News On Japan

Decisive Action at Elementary School Saved 90 Lives in Tsunami

MIYAGI, Mar 11 (News On Japan) - On March 10, 13 years ago, no one knew a disaster would strike the next day. Yet, an elementary school held an assembly warning that an earthquake might occur, saving the lives of 90 children.

Tsunami Hits Elementary School: Actions the Day Before Save 90 Lives

Announcer Rumiko Watanabe: "Here, we see objects toppled by the tsunami, left untouched. And there, it's evident that the tsunami reached near the ceiling of the second floor. Traces of the disaster are preserved everywhere."

The Nakahama Elementary School in Yamamoto Town, Miyagi Prefecture, now preserved as a "disaster relic," was visited by people from all over the country on the 10th.

Visitor from Gunma Prefecture: "I had business in this area, so I took the opportunity to visit and experience the situation firsthand."

17-year-old: "It must have been terrible, the tsunami."

12-year-old: "It must have been really tough."

Visitor from Shiroishi City, Miyagi: "This child wasn't born during the disaster. While she might not understand it timely, I hope she remembers that such an event occurred."

On March 11, 2011, a massive tsunami, originating from the sea about 400 meters away, struck Nakahama Elementary School.

"The large building retains its original shape, but the surrounding houses and roads are completely submerged."

Though the tsunami reached the ceiling of the two-story building, all 90 children and staff were safe, thanks to actions taken the day before the disaster.

The principal at the time, Takeshi Inoue, played a crucial role.

Announcer Watanabe: "Driftwood has washed up here."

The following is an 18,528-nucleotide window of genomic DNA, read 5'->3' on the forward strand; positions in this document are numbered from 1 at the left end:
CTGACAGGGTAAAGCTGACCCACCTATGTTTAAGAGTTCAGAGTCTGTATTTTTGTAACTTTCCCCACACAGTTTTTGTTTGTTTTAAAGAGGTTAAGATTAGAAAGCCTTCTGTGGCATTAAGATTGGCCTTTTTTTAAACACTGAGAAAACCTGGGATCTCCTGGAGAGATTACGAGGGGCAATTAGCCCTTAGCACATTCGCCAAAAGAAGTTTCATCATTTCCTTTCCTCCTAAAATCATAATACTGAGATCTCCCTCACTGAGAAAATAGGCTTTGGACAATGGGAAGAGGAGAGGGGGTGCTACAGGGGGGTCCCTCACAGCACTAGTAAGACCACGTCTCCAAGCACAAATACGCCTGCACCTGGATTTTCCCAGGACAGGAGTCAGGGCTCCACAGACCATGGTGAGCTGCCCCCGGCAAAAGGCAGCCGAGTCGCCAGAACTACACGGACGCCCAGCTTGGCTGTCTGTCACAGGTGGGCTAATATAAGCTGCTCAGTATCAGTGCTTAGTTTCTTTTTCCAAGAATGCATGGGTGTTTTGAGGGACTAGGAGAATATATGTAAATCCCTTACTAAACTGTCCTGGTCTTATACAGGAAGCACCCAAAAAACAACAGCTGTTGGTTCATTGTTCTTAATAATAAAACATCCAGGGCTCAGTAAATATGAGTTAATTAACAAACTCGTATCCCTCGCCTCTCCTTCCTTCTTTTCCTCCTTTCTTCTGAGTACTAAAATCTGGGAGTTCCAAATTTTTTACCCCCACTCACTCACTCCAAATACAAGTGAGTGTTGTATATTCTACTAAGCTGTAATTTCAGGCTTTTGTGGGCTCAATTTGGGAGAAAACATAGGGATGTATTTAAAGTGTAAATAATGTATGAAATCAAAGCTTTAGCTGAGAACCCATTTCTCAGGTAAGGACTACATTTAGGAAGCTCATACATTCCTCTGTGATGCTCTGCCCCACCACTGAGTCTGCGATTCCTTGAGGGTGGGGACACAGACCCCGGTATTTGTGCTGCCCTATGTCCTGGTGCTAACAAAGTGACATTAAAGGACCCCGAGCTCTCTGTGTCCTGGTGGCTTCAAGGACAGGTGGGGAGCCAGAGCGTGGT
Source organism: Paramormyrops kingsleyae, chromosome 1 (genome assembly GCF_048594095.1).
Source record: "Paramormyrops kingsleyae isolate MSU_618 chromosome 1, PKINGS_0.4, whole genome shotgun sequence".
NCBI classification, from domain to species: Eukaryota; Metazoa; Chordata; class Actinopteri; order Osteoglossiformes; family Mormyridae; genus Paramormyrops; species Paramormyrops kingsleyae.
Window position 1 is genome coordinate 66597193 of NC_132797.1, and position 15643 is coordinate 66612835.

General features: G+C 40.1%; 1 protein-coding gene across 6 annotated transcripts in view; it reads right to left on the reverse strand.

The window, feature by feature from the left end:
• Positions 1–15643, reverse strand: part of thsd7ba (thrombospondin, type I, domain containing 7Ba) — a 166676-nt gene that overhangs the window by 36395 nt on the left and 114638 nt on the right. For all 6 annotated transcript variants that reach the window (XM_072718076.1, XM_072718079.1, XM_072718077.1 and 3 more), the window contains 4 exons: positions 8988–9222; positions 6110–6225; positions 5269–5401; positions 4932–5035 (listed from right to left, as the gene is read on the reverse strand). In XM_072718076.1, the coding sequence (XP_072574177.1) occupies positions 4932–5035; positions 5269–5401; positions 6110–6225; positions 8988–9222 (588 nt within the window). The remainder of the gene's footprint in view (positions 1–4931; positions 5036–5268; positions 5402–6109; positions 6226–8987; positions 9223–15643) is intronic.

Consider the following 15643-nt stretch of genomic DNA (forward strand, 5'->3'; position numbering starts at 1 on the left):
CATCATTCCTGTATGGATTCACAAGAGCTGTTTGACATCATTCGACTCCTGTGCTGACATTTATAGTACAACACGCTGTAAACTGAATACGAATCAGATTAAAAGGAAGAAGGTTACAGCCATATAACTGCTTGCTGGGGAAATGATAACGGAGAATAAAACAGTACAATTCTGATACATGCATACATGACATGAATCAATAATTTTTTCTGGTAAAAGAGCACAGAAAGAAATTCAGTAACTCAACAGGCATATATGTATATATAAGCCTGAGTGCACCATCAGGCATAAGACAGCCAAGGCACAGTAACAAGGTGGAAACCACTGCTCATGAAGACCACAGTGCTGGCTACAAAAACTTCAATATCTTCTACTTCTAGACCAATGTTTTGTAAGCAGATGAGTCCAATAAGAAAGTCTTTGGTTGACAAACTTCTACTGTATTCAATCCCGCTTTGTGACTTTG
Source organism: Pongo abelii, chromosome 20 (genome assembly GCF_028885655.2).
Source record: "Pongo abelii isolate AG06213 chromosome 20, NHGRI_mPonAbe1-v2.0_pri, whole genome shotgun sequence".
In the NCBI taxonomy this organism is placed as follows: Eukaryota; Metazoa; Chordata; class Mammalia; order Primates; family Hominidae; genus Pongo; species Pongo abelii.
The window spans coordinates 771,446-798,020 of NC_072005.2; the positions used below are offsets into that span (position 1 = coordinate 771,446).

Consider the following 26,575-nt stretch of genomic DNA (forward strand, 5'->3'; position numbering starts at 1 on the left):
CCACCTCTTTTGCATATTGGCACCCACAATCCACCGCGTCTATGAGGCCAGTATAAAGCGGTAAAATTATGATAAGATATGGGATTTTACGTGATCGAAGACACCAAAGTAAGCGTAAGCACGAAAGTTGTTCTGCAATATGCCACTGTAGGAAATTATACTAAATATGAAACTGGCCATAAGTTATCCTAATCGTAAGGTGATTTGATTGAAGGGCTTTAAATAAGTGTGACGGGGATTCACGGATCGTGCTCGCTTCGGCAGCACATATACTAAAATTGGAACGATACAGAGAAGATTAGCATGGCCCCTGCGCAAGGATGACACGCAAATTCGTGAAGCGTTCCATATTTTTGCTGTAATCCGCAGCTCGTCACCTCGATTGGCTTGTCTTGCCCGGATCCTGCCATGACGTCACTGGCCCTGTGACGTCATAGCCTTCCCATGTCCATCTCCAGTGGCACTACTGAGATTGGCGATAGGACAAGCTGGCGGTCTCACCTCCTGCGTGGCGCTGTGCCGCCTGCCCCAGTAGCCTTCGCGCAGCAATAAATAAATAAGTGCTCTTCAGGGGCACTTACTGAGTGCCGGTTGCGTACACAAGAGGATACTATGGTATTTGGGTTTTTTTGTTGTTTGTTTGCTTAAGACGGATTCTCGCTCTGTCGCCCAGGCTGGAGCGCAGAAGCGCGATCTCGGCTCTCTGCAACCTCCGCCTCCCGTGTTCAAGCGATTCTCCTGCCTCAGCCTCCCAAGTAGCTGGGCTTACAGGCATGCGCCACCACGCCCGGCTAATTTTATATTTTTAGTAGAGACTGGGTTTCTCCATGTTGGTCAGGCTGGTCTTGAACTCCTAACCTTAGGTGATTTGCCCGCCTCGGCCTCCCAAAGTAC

Inoue, former principal of Nakahama Elementary School: "I think it's from the pine trees that grew on the coast."

Watanabe: "Desks, chairs, and shoe boxes are also here..."

Inoue: "This is where debris that entered the school building and various tsunamis merged."

The tsunami's scars are evident on the second floor.

Inoue: "The incoming wave hit the wall and rose straight up, causing this ceiling to fall. The second floor was completely submerged. If anyone had been there, they wouldn't have survived."

On that day, the school housed 90 children, staff, and local residents. Inoue decided to evacuate everyone to the rooftop.

Inoue: "The decision on the day was not according to the manual. What's important is regular preparation, which, combined with various factors, led us to the rooftop."

This was Nakahama Elementary School's "evacuation manual" before the disaster. It stated that in case of a tsunami, evacuation should be to the inland junior high school. Inoue made a decision different from the manual, influenced by an earthquake that occurred off the Sanriku coast on March 9.

In response, on March 10, Inoue and the vice principal reviewed the "evacuation manual." Reading the note that it would take at least 20 minutes on foot to reach the inland junior high school, they considered the possibility that evacuation might not be in time.

Inoue: "It's crucial to know that it takes 20 minutes to reach a safe place. In case of a tsunami, if it suddenly comes and there's no time, we go up; if there is, we head inland."